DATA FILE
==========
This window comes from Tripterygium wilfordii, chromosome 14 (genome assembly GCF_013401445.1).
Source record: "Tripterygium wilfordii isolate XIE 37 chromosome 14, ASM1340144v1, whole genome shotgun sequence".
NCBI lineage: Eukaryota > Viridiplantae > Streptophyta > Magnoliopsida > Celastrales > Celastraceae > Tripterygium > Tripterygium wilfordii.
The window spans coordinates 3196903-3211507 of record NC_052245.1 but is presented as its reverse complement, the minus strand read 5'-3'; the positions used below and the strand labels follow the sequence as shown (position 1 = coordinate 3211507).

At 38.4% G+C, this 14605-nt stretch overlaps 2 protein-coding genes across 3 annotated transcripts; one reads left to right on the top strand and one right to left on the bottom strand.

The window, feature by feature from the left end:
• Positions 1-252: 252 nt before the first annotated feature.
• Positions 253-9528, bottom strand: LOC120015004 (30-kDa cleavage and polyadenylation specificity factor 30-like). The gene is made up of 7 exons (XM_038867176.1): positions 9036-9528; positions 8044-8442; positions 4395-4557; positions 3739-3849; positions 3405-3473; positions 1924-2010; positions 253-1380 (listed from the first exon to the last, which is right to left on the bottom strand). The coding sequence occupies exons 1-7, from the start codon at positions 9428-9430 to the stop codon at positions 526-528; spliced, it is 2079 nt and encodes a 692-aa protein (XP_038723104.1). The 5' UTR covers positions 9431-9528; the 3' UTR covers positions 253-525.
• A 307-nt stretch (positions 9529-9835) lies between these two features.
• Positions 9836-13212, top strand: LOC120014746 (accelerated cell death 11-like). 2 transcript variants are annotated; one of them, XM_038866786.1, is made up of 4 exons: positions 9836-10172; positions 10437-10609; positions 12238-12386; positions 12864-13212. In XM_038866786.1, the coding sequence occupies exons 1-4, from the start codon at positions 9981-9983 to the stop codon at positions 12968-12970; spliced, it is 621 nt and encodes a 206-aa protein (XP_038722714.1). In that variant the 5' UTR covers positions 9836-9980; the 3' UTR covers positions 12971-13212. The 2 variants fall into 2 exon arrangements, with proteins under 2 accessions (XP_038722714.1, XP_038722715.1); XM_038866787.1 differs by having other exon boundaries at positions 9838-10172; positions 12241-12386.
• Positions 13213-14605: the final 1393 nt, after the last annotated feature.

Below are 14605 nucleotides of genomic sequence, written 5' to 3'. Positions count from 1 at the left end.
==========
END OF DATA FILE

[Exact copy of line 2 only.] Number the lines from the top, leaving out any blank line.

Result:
Source record: "Tripterygium wilfordii isolate XIE 37 chromosome 14, ASM1340144v1, whole genome shotgun sequence".